High yield bonds (those rated less than BBB- by S&P) pose a special case. Many junk bonds are de facto "stock substitutes" having near equity-like risk. As a rule, they should not be mixed into an investment grade bond portfolio governed by the "Rule of 10" as the portfolio size will not provide adequate diversification of this type of risk. An investor would be much better served by creating two separate portfolios: a portfolio of 10 investment grade bonds and a portfolio of 10 high yield bonds. Well-researched junk bonds, however, are ideal for a "Rule of 10" portfolio.
Maturities: Climbing the Medium-Term Ladder
The "Rule of 10" reduces systematic risk by prescribing investment in bonds with 10 different maturities over 10 years comprising not more than 10% each of your portfolio. Maturities out to 10 years from today are short to mid-range maturities. Since it's about to be 2018, we would invest in bonds that mature from 2018 to 2028. Other things being equal, bonds with less time until they mature generally have lower durations, and lower durations mean less sensitivity to interest rates.
Duration is a concept pioneered by Canadian economist Frederick Macaulay and his version is often called Macaulay duration. Duration is the present value of a bond's cash flows, weighted by length of time until each cash flow is received and divided by the bond's current market value. It can be considered the economic life in years of a series of cash flows adjusted for the time value of money.
Source: St. Louis Federal Reserve, Investment Improvement: Adding Duration to the Toolbox, April 1996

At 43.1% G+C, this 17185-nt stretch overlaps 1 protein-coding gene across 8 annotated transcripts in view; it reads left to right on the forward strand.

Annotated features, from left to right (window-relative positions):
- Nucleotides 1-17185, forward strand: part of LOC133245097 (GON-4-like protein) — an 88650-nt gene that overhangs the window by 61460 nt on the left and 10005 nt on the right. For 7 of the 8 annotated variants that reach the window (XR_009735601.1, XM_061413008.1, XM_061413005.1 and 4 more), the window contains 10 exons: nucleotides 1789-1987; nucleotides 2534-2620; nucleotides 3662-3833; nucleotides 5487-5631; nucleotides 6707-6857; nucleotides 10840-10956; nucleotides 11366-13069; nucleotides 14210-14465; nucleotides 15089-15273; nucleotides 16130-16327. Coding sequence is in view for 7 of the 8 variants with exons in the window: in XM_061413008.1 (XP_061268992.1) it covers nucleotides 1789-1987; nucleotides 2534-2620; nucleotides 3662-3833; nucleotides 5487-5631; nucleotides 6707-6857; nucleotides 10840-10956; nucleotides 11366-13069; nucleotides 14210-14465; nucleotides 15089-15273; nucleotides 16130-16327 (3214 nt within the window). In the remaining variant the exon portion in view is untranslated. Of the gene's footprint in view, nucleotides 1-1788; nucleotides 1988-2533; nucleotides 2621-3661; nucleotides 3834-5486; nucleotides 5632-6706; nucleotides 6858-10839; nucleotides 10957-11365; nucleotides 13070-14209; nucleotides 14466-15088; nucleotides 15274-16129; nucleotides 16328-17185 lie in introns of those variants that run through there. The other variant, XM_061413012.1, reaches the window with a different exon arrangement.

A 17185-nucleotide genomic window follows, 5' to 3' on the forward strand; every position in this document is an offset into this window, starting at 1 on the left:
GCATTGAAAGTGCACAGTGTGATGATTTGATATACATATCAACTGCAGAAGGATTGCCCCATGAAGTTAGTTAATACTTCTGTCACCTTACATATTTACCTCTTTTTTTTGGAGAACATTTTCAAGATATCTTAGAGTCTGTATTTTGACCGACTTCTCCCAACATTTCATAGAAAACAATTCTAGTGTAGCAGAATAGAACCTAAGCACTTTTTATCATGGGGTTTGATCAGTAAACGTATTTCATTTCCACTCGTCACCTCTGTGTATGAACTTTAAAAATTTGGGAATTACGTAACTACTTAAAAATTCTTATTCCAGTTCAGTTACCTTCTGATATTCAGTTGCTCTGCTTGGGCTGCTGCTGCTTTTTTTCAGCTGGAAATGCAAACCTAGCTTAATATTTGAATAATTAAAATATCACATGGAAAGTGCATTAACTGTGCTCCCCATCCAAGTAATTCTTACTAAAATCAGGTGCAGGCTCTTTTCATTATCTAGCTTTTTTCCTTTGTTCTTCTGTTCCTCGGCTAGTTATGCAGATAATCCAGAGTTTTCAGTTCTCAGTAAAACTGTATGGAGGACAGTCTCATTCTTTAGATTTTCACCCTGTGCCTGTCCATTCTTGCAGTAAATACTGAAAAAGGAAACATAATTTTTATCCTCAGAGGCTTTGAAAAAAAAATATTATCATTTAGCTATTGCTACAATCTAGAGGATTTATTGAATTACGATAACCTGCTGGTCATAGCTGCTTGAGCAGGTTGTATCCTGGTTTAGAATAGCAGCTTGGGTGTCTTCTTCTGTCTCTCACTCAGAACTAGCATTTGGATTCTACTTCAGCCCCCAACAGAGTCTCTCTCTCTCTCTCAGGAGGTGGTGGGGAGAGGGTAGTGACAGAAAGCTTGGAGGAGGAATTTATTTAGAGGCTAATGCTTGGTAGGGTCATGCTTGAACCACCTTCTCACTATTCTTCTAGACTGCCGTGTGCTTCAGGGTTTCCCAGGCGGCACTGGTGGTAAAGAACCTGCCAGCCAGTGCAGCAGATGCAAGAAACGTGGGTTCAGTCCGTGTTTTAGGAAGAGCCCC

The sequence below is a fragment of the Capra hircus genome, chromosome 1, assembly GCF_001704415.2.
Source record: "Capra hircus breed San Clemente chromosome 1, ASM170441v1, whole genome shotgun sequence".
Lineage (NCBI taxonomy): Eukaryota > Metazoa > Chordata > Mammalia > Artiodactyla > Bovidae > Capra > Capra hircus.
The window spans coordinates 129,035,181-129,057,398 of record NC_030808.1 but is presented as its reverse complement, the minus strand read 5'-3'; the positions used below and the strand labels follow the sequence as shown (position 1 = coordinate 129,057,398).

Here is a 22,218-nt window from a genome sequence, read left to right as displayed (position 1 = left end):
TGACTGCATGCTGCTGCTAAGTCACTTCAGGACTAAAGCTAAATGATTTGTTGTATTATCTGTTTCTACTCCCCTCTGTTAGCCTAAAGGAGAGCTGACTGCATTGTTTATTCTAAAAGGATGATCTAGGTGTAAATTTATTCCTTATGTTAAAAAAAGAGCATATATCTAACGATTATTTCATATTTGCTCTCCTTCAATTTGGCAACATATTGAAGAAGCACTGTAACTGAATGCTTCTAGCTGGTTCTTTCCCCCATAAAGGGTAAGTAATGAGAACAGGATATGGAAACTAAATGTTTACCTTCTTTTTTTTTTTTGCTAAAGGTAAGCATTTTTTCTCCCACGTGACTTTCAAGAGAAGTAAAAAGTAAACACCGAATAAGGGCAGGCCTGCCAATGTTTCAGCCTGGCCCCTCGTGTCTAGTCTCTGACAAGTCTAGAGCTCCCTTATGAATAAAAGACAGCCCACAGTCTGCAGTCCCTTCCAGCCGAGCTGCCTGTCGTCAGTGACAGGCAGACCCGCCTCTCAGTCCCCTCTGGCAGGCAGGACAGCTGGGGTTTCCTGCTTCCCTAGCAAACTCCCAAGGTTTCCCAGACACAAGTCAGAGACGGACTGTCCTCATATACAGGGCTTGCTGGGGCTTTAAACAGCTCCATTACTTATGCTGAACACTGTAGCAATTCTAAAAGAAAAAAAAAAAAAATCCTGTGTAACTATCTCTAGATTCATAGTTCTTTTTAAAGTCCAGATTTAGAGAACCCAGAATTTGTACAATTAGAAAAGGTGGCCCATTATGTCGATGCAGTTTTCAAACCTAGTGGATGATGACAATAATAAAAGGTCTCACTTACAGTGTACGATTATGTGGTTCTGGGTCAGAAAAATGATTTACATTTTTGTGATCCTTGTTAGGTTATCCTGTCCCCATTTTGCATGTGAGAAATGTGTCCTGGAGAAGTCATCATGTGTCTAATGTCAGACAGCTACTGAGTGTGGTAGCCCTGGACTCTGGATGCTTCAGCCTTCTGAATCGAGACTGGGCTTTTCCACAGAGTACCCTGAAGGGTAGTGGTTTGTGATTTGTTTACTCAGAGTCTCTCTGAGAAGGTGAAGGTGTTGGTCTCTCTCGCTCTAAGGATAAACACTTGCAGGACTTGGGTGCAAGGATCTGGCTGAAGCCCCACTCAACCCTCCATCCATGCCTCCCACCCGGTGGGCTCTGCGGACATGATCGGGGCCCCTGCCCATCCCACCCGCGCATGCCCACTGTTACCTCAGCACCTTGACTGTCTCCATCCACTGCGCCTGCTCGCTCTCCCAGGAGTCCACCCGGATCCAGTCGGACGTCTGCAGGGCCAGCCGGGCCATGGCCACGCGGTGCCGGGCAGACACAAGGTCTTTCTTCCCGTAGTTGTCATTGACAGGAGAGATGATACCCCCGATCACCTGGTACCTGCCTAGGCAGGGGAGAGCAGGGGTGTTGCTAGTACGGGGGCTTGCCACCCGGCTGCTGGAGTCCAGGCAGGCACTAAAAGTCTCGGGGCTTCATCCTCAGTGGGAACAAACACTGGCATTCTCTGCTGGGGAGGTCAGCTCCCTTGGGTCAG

Luckily, we don't have to calculate duration as every reputable broker provides this information, along with much more, on their bond trading screens for every bond they offer. Here is a screenshot of the information online broker E*Trade Securities provides on Transocean's (NYSE:RIG) 7.45% Senior Unsecured Note due 4/15/2027:
Note in the far right column data for Yield to Worst, Yield to Maturity, Current Yield, Macaulay Duration and Modified Duration, an adjusted version of Macaulay duration which accounts for changing yield to maturities.
We can use duration to estimate the changes in the price of a bond due to interest rate changes. Let's say rates rise 20 bps. For the Transocean bond above with a Macaulay duration of 6.639 then -6.639 x 0.002 x 100% = -1.33%. We would expect the price of the bond to fall about 1.33% for every 20 bps rise in rates. For modified duration for the same bond -6.354 x 0.002 X 100% = -1.27%. We can calculate the duration for each bond in our portfolio and then calculate a weighted average duration for the entire portfolio.
The "Rule of 10" helps reduce systematic risk by reducing the exposure of the bond portfolio to either rising or falling rates by keeping duration lower through investment in short- to mid-range maturities. In addition, the bond portfolio is "laddered" with no more than 10% of your portfolio allocated to any one maturity across the 10-year investment horizon.